Author Topic: Calculating Hop Contracts  (Read 2333 times)

Offline waylit

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Calculating Hop Contracts
« on: November 10, 2014, 10:32:17 PM »
I'm starting a 10 BBL brewery, and have a few questions about hop contracts.

1. Did you sign a 5 year contract?
2. How big is your brew house, and hop many pounds do you contract per year?
3. By what % did you increase your hop demand each year?



Offline morticaixavier

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Re: Calculating Hop Contracts
« Reply #1 on: November 10, 2014, 10:38:00 PM »
you'll probably get better answers over at pro-brewer. but there are a couple pros on here who might chime in.
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Offline boulderbrewer

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Re: Calculating Hop Contracts
« Reply #2 on: November 12, 2014, 05:54:37 PM »
I have a single year contract, I think as a start up maybe a one year to get a read on what you are going to need then contract earlier for the following years so you don't get shut out. Some of the "in" hops you might want a longer contract if you can even get them on contract.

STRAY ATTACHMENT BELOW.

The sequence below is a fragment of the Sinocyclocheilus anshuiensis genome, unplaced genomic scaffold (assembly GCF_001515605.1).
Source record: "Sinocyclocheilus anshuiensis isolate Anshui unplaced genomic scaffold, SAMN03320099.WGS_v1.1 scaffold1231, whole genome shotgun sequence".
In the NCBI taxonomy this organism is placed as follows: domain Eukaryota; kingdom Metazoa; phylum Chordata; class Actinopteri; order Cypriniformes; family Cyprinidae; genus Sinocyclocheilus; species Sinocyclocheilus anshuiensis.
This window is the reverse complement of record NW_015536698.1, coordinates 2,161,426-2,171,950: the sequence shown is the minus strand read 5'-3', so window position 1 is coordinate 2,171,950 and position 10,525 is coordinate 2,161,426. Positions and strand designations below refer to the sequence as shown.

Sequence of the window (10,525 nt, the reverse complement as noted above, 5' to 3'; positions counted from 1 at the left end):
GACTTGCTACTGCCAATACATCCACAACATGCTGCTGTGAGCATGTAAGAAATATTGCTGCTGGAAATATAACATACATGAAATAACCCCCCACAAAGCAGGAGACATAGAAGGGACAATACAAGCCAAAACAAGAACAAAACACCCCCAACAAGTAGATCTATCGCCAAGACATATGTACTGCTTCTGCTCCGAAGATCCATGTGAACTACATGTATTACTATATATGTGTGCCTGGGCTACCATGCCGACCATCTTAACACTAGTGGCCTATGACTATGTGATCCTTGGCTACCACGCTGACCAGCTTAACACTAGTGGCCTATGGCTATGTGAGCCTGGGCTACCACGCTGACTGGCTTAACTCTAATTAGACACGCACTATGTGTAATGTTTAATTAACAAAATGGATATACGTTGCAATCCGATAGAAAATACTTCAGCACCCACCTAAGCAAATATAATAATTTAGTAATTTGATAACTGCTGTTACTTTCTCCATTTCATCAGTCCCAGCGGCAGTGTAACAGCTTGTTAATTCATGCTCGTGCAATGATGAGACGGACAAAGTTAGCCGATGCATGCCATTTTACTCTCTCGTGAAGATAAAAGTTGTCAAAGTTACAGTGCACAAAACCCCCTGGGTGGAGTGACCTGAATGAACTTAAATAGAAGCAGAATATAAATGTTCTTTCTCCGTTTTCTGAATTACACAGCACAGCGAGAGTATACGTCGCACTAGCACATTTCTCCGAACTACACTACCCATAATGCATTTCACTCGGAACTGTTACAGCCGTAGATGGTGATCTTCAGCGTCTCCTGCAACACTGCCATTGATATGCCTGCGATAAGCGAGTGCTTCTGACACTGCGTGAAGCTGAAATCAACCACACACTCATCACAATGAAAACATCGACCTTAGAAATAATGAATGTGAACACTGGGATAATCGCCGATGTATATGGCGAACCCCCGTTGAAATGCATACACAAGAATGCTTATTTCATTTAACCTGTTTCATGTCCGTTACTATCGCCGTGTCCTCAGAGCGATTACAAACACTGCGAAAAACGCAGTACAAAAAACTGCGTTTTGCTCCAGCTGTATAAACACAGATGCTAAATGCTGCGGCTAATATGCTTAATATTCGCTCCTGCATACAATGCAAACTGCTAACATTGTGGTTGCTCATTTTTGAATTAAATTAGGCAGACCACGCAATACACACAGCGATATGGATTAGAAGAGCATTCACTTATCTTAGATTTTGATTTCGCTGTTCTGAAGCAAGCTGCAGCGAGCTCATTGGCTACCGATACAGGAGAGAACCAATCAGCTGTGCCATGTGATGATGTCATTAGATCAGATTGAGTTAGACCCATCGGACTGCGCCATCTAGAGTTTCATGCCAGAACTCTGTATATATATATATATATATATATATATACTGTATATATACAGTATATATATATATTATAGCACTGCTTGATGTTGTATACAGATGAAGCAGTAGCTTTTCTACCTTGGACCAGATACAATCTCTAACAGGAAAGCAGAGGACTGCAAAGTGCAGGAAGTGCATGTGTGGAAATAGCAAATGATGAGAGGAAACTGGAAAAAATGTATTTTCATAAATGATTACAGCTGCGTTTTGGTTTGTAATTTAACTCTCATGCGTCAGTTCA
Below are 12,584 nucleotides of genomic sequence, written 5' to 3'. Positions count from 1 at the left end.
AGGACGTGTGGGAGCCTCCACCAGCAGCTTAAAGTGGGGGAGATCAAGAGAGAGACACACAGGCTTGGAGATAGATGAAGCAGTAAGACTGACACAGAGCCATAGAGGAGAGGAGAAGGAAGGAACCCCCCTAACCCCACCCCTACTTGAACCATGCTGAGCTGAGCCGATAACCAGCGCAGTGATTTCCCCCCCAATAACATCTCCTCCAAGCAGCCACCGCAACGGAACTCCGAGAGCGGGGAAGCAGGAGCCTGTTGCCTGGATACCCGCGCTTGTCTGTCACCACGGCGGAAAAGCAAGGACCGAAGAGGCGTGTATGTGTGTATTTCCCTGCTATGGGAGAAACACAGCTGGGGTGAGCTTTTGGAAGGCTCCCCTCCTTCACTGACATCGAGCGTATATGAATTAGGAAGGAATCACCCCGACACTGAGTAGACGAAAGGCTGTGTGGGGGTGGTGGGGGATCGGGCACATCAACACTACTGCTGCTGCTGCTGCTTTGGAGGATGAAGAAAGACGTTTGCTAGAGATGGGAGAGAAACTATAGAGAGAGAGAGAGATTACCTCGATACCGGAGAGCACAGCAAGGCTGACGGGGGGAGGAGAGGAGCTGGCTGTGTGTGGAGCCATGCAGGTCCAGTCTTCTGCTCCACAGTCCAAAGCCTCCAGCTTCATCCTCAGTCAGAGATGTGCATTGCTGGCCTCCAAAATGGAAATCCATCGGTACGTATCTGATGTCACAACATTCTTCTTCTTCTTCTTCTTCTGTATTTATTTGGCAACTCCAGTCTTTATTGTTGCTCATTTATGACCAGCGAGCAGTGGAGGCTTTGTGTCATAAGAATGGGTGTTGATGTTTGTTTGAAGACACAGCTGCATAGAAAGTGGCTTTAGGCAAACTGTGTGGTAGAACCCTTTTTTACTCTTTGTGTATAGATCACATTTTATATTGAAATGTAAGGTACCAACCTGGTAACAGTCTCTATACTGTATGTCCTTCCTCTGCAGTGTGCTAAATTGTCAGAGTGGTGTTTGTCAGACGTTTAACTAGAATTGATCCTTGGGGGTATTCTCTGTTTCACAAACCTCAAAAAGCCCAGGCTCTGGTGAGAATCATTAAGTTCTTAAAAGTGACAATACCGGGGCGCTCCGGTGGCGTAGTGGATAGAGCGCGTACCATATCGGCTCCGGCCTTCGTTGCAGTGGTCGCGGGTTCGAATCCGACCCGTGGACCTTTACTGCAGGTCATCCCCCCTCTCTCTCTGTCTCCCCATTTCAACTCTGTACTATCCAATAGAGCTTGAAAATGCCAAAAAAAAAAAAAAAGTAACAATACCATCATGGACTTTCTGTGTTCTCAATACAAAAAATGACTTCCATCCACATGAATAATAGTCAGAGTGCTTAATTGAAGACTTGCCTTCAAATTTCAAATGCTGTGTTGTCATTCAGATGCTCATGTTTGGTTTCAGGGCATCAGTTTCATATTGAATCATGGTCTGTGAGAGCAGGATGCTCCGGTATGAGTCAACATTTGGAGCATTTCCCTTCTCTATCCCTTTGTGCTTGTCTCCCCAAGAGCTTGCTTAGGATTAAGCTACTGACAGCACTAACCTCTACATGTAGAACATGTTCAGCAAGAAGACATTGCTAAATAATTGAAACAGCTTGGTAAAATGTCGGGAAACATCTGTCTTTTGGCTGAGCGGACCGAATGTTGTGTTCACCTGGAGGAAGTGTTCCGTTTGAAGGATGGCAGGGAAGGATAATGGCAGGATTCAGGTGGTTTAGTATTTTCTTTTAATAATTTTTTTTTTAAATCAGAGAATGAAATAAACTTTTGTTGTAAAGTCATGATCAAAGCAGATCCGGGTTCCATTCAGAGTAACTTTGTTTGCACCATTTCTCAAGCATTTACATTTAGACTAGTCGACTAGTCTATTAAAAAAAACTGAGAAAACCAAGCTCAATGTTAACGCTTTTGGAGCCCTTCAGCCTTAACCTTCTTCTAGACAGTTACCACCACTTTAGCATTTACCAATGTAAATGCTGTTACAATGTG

You should sit down and figure out how much you can brew taking account your fermenters, bright tanks, kegs, bottles and refrigeration space (you got to put that beer some where) and use that as a starting spot.  It all depends on what you are going to brew also, I have a beer that uses 1 ounce per barrel and others that can have pounds per barrel.  That said I brew on a 8 barrel system with 5 year round beers and 5 seasonals (more to be added) and a couple one offs.

In my second year I figured I would double what I did in the first year. I think I'm past the double but not quite triple. For next year I'm looking at going a bit past the triple mark of my first year. It may all come down to your packaging and how well your keg beer sells. ( I'm at the end of my second year.)

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Offline Thirsty_Monk

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Re: Calculating Hop Contracts
« Reply #3 on: November 12, 2014, 10:24:56 PM »
Hop contracts still confuse me.
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Offline Pawtucket Patriot

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Re: Calculating Hop Contracts
« Reply #4 on: November 14, 2014, 04:31:19 AM »
One of the first things I did when I decided to open a brewery was sign a hop contract. If you're relying on hops that are scarce in the market (i.e., newer experimental varieties like mosaic, el dorado, citra, etc.), you'd do well to contract. We did a one-year contract with a couple of brokers for our first year. Once we started to see our beer sell, we signed a few 3-year contracts to ensure that we would have the varieties we depend on for years to come. I think it's one of the smartest things we did as a startup. Good luck!